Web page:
Quagga mussel (Dreissena rostriformis bugensis) and zebra mussel (D. polymorpha) are non-native mussels that have exponentially expanded their distribution in the U.S.
These invasive mussels have exponential reproductive growth and no natural predators in North America. One female can produce 1 million eggs in a spawning event. Assuming only 10% of those survive there would be 10 septillion mussels after 5 years.
Invasive mussels are among the most economically damaging aquatic organisms to invade the U.S. The ability of mussels to attach to solid objects like water intake pipes, propellers, boat hulls, dock pilings, submerged rocks and even other aquatic animals increase impacts of this species. These mussels can clog filters, pipes, and pumps in hydropower and irrigation systems, and threaten native invertebrates, fish and wildlife.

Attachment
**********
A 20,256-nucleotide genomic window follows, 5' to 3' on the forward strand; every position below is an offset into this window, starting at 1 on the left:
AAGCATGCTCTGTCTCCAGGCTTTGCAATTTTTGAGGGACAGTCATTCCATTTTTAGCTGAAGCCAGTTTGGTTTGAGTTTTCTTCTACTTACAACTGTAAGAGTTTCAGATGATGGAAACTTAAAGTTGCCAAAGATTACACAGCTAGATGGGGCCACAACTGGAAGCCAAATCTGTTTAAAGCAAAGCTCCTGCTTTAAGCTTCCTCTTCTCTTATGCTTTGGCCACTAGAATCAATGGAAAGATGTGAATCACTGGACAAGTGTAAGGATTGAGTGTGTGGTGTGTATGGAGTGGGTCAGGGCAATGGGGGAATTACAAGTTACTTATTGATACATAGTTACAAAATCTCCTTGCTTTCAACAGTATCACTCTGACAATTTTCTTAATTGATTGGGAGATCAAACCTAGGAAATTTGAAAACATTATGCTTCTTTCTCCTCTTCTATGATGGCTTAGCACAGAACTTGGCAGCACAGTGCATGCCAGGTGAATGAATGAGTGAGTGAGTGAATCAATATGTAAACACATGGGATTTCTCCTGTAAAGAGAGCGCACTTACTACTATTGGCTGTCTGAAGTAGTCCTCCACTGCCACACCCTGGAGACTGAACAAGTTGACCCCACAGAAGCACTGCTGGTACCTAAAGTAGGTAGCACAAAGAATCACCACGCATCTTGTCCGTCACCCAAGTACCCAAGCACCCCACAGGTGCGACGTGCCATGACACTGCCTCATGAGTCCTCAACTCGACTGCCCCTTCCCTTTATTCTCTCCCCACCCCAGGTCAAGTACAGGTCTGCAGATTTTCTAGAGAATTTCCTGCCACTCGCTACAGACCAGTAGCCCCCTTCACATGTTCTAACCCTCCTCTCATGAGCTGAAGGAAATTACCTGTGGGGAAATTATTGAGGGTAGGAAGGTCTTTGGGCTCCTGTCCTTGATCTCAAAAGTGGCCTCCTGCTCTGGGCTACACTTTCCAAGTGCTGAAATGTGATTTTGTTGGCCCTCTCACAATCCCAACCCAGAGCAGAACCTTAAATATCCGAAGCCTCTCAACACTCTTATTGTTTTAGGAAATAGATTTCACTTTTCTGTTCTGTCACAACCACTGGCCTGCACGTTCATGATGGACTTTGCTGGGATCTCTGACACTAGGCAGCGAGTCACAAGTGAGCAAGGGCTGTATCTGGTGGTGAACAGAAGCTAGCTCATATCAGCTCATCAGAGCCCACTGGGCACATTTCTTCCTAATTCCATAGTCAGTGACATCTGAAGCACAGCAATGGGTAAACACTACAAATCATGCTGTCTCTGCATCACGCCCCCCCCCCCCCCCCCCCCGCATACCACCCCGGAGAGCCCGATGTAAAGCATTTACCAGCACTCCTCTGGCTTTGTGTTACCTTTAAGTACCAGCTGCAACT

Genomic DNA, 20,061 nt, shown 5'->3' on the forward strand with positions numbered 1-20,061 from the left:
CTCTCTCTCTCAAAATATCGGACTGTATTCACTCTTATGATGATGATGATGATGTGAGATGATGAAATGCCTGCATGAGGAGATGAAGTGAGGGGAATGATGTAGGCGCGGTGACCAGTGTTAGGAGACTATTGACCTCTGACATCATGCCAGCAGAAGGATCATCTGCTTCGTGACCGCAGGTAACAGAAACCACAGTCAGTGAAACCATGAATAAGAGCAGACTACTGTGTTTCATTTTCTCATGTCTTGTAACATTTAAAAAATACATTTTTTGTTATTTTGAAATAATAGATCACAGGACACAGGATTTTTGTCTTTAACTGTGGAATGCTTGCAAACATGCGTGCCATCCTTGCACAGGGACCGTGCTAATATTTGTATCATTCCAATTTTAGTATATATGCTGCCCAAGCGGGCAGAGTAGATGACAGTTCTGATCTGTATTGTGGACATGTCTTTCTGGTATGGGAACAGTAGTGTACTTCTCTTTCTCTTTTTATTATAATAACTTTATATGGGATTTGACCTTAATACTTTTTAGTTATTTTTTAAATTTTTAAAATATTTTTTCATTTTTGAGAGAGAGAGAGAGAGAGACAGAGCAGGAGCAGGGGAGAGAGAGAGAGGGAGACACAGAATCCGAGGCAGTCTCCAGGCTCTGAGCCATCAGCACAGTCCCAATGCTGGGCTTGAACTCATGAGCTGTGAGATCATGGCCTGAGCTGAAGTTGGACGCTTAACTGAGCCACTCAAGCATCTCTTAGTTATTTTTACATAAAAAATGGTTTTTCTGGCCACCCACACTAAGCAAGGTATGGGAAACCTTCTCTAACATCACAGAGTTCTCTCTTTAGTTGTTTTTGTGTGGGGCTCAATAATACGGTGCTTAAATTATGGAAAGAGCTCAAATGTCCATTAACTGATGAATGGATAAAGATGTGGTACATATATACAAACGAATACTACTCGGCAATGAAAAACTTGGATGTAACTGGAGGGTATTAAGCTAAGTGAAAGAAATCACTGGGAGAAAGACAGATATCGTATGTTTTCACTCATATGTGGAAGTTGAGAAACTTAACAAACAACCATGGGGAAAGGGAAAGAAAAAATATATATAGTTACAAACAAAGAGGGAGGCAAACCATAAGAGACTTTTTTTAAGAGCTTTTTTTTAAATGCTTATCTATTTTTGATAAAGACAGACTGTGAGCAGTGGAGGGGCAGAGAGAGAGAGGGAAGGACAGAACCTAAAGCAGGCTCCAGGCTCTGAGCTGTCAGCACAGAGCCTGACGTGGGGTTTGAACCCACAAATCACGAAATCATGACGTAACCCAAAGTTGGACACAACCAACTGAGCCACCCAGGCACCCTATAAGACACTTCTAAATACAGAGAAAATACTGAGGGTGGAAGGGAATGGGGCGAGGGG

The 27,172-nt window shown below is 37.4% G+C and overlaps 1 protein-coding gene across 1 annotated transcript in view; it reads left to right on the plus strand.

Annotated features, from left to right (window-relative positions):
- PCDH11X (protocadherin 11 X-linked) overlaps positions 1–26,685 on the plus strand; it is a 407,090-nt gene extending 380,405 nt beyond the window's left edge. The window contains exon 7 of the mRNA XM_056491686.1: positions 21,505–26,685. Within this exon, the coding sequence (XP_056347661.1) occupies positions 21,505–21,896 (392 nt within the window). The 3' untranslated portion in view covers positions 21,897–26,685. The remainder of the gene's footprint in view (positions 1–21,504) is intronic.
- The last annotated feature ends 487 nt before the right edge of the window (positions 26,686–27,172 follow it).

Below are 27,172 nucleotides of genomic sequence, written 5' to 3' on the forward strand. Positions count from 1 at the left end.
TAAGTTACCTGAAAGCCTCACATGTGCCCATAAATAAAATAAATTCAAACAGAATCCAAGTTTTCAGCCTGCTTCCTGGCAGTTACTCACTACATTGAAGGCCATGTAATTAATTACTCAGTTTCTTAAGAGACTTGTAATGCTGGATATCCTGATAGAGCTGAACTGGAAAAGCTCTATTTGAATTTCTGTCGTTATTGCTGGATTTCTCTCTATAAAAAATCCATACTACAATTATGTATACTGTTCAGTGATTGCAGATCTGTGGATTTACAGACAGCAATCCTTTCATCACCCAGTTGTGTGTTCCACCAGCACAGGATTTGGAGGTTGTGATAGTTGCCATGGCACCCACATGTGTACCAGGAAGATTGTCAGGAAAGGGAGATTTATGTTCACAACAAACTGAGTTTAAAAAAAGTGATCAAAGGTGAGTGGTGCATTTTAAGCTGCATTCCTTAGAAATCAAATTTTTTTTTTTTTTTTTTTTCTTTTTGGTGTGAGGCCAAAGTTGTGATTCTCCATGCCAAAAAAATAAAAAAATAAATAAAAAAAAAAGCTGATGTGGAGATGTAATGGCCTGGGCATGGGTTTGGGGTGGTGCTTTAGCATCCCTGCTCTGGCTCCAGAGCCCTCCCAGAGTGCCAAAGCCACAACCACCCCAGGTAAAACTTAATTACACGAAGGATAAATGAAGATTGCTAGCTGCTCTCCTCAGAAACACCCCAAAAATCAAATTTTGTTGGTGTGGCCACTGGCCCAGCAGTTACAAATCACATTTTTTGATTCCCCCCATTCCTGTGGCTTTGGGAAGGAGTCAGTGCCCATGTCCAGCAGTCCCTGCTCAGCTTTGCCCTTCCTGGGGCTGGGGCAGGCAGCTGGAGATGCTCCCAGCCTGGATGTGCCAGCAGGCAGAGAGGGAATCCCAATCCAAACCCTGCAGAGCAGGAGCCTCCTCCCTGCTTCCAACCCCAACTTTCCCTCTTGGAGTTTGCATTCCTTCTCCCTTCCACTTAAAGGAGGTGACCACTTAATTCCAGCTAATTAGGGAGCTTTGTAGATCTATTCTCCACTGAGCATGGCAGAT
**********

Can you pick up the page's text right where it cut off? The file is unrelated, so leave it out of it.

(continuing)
These two mussel species have been reported infesting waters of 33 states which includes numerous rivers and more than 750 small lakes and reservoirs. Much of this recent dispersal is being attributed to recreational activities such as boating and fishing (USGS) .